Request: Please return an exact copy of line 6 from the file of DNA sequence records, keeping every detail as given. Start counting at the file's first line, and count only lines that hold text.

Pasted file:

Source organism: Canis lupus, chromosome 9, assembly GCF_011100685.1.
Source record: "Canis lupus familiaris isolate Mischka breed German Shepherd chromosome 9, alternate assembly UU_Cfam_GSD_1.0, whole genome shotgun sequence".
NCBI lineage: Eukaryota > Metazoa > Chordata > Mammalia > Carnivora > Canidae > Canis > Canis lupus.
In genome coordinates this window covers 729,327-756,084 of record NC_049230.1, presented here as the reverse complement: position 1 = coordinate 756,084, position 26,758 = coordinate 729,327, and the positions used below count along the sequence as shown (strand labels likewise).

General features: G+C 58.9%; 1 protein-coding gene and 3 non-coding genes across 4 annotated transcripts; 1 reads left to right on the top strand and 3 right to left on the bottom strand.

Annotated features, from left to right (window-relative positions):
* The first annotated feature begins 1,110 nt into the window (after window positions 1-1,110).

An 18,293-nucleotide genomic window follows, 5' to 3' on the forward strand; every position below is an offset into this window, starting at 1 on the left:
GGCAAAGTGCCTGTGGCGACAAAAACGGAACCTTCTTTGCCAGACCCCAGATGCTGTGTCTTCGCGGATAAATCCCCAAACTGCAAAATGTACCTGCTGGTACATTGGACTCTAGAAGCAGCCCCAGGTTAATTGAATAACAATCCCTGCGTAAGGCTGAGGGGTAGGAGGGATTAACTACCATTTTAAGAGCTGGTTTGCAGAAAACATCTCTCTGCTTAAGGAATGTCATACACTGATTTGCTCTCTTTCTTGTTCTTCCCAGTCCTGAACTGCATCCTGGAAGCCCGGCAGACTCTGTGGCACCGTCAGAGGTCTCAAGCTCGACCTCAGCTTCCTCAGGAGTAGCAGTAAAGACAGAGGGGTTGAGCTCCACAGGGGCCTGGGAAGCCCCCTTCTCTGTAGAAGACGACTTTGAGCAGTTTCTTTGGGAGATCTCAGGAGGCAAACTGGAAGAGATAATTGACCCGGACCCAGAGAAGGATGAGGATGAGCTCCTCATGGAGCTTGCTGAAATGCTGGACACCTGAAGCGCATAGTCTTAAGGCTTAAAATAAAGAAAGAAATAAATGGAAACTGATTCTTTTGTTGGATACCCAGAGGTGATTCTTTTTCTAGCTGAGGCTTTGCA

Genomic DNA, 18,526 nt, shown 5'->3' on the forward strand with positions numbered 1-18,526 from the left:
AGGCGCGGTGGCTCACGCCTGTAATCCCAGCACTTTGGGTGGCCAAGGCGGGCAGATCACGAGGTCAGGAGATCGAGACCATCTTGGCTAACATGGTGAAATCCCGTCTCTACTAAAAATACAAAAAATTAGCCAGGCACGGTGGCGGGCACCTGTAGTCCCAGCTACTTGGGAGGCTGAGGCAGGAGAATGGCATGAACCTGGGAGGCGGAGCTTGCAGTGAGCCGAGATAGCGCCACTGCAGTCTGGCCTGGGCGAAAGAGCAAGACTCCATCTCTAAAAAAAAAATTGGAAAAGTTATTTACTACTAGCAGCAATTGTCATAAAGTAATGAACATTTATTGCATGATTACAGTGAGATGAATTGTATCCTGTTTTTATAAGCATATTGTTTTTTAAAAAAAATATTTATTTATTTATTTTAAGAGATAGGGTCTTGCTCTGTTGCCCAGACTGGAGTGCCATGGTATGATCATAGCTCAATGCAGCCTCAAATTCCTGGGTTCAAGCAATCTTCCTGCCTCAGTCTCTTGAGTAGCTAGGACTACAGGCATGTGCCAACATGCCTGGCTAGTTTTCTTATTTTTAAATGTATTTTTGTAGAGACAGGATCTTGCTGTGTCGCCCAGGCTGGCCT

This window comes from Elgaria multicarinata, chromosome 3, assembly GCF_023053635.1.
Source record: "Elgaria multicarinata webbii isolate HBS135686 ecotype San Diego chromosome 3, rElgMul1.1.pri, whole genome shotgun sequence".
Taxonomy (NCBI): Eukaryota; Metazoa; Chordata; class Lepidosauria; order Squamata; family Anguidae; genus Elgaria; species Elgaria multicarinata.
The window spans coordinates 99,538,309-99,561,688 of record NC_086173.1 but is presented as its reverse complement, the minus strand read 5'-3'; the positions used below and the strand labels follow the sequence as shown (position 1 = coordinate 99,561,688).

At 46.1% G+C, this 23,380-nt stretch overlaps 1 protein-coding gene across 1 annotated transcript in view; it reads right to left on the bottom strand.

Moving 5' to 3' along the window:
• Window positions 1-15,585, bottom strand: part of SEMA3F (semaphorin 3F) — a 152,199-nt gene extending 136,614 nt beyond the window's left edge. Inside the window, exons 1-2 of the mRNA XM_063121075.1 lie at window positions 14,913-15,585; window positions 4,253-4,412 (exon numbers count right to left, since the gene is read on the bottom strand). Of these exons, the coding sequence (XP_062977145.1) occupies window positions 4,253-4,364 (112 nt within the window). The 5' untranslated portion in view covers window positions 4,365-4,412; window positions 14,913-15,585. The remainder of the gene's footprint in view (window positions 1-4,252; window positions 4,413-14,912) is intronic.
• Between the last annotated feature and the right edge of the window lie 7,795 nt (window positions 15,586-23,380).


Annotated features, from left to right (window-relative positions):